In keeping with [Title VII's remedial] purpose, the Supreme Court has never applied the concept of intent so as to excuse an artificial, gender-based employment barrier simply because the employer involved did not harbor the requisite degree of ill-will towards the person in question. As the evidentiary framework established in McDonnell Douglas makes clear, the requirement [ ] of discriminatory motive in disparate treatment cases does not function as a `state of mind' element, but as a method of ensuring that only those arbitrary or artificial employment barriers that are related to an employee or applicant's race, sex, religion, or national origin are eliminated.

Id. at 468-69 (footnotes omitted). This reasoning was affirmed on appeal by a plurality opinion of the Supreme Court. Price Waterhouse, 490 U.S. at 250-52, 109 S.Ct. 1775 (plurality opinion); id. at 259, 109 S.Ct. 1775 (White, J., concurring in the judgment); id. at 261, 272, 277-78, 109 S.Ct. 1775 (O'Connor, J., concurring in the judgment); see also Hopkins v. Price Waterhouse, 920 F.2d 967, 969 (D.C.Cir.1990) (affirming district court decision after remand from Supreme Court and noting that this portion of Hopkins, 825 F.2d at 468-69, was upheld by the Supreme Court). Notably, the Price Waterhouse plurality explained that "[i]n the specific context of sex stereotyping, an employer who acts on the basis of a belief that a woman cannot be aggressive, or that she must not be, has acted on the basis of gender," and therefore has committed intentional discrimination under Title VII. Price Waterhouse, 490 U.S. at 249, 109 S.Ct. 1775 (emphasis added).

21

In Reeves v. Sanderson Plumbing Products, Inc., --- U.S.---, 120 S.Ct. 2097, 2108-09, 147 L.Ed.2d 105 (2000), the Supreme Court explained that "a plaintiff's prima facie case, combined with sufficient evidence to find that the employer's asserted justification is false, may permit the trier of fact to conclude that the employer unlawfully discriminated."

22

Once this pattern or practice is established, the burden of proof then shifts to the employer to demonstrate that the government's showing of a pattern or practice of discrimination is either inaccurate or insignificant. If the employer fails to rebut the government's prima facie case, the resulting finding of a discriminatory pattern or practice may give rise to an inference that all persons subject to the policy were its victims and are entitled to appropriate remedies. As we have explained previously, "once a pattern and practice of discrimination is established, a rebuttable presumption that [the] plaintiff was discriminated against because of her sex and is entitled to recovery obtains. The employer may overcome this presumption only with clear and convincing evidence that job decisions made when the discriminatory policy was in force were not made in pursuit of that policy." Cox, 784 F.2d at 1559 (citing Teamsters, 431 U.S. at 362, 97 S.Ct. 1843).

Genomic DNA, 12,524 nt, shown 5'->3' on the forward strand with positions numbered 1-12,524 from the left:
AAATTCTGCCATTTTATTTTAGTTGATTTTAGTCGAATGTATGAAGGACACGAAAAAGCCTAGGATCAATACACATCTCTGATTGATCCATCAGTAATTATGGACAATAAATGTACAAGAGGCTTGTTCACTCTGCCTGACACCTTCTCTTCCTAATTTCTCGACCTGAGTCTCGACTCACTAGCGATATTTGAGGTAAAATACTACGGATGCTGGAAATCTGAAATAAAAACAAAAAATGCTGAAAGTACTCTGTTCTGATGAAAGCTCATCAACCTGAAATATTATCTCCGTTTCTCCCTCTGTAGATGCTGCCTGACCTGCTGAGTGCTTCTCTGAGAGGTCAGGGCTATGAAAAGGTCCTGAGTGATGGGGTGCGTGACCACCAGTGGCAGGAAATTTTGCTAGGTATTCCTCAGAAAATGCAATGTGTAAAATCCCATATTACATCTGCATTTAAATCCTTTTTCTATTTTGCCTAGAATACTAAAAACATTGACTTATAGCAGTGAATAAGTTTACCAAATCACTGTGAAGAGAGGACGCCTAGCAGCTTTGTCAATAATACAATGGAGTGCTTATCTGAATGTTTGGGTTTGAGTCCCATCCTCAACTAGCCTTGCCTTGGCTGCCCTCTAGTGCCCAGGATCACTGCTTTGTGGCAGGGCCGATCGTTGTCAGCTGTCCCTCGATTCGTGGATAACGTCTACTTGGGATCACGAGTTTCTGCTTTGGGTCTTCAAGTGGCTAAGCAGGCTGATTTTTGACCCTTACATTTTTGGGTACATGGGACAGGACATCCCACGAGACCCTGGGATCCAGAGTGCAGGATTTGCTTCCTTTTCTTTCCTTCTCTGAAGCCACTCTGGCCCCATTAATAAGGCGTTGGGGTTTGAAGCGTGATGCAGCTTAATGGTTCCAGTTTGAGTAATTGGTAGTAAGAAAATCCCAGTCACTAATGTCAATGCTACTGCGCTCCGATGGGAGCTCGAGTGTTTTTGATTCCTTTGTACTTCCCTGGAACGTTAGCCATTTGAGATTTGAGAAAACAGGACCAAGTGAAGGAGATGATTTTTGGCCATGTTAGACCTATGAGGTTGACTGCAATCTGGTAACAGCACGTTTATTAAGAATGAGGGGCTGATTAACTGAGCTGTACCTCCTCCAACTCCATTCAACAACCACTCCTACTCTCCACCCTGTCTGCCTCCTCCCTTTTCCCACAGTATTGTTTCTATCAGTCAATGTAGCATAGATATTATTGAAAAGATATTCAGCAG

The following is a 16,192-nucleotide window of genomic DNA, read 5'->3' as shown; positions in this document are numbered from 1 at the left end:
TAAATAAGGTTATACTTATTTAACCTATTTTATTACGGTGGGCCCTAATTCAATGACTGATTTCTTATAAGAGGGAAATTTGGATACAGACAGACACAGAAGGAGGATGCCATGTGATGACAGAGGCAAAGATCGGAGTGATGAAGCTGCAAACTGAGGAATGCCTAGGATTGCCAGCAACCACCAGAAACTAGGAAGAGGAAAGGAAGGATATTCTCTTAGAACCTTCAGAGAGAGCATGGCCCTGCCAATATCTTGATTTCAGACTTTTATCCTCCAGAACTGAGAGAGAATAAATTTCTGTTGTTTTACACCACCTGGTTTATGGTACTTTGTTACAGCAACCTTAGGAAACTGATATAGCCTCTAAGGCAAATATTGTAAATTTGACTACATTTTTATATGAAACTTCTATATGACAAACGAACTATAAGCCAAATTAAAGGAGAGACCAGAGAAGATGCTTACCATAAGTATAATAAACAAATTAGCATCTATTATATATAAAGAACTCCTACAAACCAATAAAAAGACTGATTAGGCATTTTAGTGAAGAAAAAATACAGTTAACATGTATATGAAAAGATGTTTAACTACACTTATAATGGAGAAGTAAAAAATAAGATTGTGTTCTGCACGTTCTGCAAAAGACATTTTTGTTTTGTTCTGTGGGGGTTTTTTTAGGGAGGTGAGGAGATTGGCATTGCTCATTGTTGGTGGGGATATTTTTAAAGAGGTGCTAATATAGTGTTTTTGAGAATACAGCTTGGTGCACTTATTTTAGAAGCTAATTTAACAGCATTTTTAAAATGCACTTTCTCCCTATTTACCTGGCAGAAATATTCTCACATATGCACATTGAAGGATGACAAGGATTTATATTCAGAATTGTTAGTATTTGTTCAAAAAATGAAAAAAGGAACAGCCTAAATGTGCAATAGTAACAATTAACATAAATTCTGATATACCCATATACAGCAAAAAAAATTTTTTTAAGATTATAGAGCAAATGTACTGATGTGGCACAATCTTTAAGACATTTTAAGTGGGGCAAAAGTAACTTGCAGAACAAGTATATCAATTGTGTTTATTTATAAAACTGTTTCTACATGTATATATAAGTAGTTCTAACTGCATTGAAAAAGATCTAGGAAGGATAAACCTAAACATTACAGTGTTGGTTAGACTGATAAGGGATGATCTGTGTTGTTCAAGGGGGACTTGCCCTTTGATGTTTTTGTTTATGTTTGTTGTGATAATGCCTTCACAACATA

23

We stress that our remand in no way obligates the district court to hear additional evidence or argument in the case. Of course, the district court may choose to reopen trial proceedings for a limited purpose or conduct further evidentiary hearings if it feels such measures are necessary for the resolution of the case. We leave these procedural decisions to the sound discretion of the district court.

64

HULL, Circuit Judge, specially concurring in part and dissenting in part:

65

After a lengthy bench trial, the district court, as the fact- finder, entered comprehensive findings of fact and conclusions of law. EEOC v. Joe's Stone Crab, Inc., 969 F. Supp. 727, 730-35 (S.D. Fla. 1997). The trial evidence amply supports all of the district court's factual findings, and the majority does not contend otherwise. Thus, I concur in the majority opinion to this extent.

66

I also agree with the majority that disparate impact liability requires a showing that facially-neutral employment practices caused the lack of female food servers at Joe's. I disagree, however, with the majority's conclusion that the district court "identified no facially-neutral practice responsible for the gender disparity in Joe's food server population and we can find none." I disagree because the district court (1) did single out certain employment practices that are facially-neutral and (2) did not err in finding that these practices caused the gender disparity in Joe's food servers. In my view, the district court's finding of disparate impact liability should be affirmed in full.

67

Alternatively, even if, as the majority concludes, the district court's subsidiary factual findings suggest that facially- discriminatory practices at Joe's actually caused the gender disparity and thus its findings support only disparate treatment liability, we should affirm on that alternate ground. A remand for more work by this trial court is unnecessary. To demonstrate why the liability phase of this protracted case should end here, I discuss first why the district court did not err in finding disparate impact liability, and then why the district court's subsidiary findings are amply sufficient for us to affirm the district court's liability decision on the alternate ground of disparate treatment.